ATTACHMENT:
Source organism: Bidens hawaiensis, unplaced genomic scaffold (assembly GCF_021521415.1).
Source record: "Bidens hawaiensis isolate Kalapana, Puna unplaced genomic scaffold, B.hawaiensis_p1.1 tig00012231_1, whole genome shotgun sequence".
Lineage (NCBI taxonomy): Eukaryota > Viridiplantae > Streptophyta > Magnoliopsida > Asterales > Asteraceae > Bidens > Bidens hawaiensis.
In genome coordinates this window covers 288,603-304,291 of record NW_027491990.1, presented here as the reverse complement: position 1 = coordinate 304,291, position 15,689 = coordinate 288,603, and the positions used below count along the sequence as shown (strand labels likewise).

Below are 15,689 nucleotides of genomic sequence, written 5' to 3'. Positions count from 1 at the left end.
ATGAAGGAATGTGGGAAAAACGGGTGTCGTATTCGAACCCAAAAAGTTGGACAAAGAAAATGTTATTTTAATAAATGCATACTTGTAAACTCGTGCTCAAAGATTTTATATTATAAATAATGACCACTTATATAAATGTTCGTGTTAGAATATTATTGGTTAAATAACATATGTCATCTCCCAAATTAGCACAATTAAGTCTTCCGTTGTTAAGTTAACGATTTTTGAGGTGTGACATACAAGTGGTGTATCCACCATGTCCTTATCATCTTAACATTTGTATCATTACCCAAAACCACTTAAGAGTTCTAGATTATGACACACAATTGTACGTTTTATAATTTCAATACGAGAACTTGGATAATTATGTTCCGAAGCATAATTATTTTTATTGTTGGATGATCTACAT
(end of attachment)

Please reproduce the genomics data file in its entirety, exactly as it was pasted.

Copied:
Source organism: Bidens hawaiensis, unplaced genomic scaffold (assembly GCF_021521415.1).
Source record: "Bidens hawaiensis isolate Kalapana, Puna unplaced genomic scaffold, B.hawaiensis_p1.1 tig00012231_1, whole genome shotgun sequence".
Lineage (NCBI taxonomy): Eukaryota > Viridiplantae > Streptophyta > Magnoliopsida > Asterales > Asteraceae > Bidens > Bidens hawaiensis.
In genome coordinates this window covers 288,603-304,291 of record NW_027491990.1, presented here as the reverse complement: position 1 = coordinate 304,291, position 15,689 = coordinate 288,603, and the positions used below count along the sequence as shown (strand labels likewise).

Below are 15,689 nucleotides of genomic sequence, written 5' to 3'. Positions count from 1 at the left end.
ATGAAGGAATGTGGGAAAAACGGGTGTCGTATTCGAACCCAAAAAGTTGGACAAAGAAAATGTTATTTTAATAAATGCATACTTGTAAACTCGTGCTCAAAGATTTTATATTATAAATAATGACCACTTATATAAATGTTCGTGTTAGAATATTATTGGTTAAATAACATATGTCATCTCCCAAATTAGCACAATTAAGTCTTCCGTTGTTAAGTTAACGATTTTTGAGGTGTGACATACAAGTGGTGTATCCACCATGTCCTTATCATCTTAACATTTGTATCATTACCCAAAACCACTTAAGAGTTCTAGATTATGACACACAATTGTACGTTTTATAATTTCAATACGAGAACTTGGATAATTATGTTCCGAAGCATAATTATTTTTATTGTTGGATGATCTACAT